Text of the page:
After Lower East Side Death, A New Push For Elevator Safety Legislation
State elected officials are hoping some good can come from the death of 25-year-old Stephen Hewett-Brown, who was crushed New Year’s Eve in an elevator accident on the Lower East Side.
State Sen. Daniel Squadron and Assemblyman Keith Wright renewed a push earlier today for passage of elevator safety legislation. The bill, which would mandate proper training for elevator repairman and require licensing, has been passed by the Assembly four times. Even though it has 40 sponsors, the Senate Majority Leader has blocked a vote.
Last Thursday night’s accident happened at 131 Broome St., part of the Grand Street Guild apartment complex. Brown had just pushed a resident of the building to safety on the third floor when the cab slammed down and trapped the aspiring musician from the Bronx. Residents of the complex have been complaining for years about safety problems with the elevators.
Squadron, who represents, the Lower East Side, and Wright were joined by members of the tenant association, community leaders, representatives of the International Union of Elevator Constructors Local 1 and other labor groups.
In the wake of the recent tragedy, said Squadron, there’s an urgent need for action on the legislation. “The death of Stephen Hewett-Brown is a reminder of the need for common-sense standards for elevator work,” he added. Wright (a Harlem Democrat) sponsored the Elevator safety Act with Republican Sen. John Bonacic. Squadron is a co-sponsor. “It is shocking and unthinkable that New York State doesn’t do everything possible to protect the safety of its residents,” said Wright. “To think that the tragic death of Mr. Hewitt-Brown could have been avoided with proper elevator upkeep by licensed professionals is more than enough reason to take action today and pass (the legislation).”
In November, the Post reported that the de Blasio administration opposes the state bill:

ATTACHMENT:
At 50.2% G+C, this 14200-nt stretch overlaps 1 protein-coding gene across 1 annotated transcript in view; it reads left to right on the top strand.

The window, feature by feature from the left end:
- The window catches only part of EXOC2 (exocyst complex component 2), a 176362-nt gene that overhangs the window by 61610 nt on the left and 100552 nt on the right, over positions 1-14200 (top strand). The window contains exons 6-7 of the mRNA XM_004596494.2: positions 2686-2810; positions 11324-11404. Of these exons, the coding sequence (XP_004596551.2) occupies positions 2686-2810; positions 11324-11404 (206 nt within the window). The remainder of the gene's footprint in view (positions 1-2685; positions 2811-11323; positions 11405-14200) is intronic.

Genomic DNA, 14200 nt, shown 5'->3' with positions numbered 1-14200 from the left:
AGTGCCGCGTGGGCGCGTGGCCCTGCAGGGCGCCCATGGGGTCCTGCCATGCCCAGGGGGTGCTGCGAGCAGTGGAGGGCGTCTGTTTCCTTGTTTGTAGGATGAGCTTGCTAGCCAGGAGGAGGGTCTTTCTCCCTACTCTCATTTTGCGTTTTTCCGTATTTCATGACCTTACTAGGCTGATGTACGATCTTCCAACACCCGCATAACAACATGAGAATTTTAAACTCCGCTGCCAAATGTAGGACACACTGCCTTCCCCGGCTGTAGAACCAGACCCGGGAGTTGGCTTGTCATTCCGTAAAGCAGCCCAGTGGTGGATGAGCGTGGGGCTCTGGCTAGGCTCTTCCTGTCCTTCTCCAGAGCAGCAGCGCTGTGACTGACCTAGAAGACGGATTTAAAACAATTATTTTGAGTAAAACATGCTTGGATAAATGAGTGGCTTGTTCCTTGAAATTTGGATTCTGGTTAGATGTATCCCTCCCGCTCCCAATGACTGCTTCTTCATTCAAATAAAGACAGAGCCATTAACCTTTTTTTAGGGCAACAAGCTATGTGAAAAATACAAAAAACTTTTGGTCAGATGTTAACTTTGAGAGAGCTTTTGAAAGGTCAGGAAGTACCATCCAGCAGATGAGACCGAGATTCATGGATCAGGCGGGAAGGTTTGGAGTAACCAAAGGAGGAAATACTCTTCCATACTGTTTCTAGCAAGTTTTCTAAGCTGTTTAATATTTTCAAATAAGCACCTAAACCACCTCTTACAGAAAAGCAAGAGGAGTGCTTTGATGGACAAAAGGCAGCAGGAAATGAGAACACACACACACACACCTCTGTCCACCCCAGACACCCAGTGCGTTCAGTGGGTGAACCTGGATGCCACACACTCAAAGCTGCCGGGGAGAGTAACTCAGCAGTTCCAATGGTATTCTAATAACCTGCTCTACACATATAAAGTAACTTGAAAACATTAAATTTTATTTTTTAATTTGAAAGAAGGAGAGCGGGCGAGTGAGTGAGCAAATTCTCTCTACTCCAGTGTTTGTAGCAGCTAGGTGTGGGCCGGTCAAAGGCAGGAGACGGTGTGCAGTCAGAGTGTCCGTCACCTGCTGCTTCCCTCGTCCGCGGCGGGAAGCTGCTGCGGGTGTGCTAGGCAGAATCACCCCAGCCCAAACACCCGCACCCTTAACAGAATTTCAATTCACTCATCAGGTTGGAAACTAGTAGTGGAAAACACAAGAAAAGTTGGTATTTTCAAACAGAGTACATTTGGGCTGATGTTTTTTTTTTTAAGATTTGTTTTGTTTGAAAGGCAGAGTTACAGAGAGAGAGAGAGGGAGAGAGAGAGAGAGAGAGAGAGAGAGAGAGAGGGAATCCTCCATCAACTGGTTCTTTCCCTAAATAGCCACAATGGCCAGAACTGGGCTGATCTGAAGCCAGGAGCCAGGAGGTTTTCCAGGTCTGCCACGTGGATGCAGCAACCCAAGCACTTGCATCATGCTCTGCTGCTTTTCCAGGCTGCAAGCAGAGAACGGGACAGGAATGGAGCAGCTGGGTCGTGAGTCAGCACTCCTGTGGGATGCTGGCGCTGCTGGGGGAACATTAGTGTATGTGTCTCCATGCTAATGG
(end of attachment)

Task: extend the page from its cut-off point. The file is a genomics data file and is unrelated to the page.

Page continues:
Administration officials said a state law is unnecessary because the city’s Buildings Department already has strong elevator- licensing regulations and oversight, and data show elevator use has become safer. There were 50 mostly minor elevator accidents last year, down from 105 accidents in 2007 — a 52 percent reduction, city officials said. Under city rules, building owners are required to hire a Buildings Department-licensed “elevator agency director” with 10 years of experience handling elevators. Elevator inspectors working under the director are also licensed. “Creating another layer of regulation through a state license issued by an agency [the state Labor Department] with no experience regulating the elevator industry is duplicative, serves only to confuse, and does not constitute sound public policy,” said the mayor’s Albany legislative director, Sherif Soliman.
Earlier this week, Grand Street Guild Management told The Lo-Down that a 2012 modernization of the elevators was “overseen by an independent elevator consultant and licensed architectural firm.” Jay Yablonsky of Wavecrest Management added that the work was “signed off by both HUD (which funded building renovations) and the New York City Department of Buildings.” Alexander Schnell, Buildings Department spokesperson, told us, “Accidents like this are extremely rare. The city’s elevators make billions of passenger trips every year without incident.”
An investigation into what caused the accident is ongoing.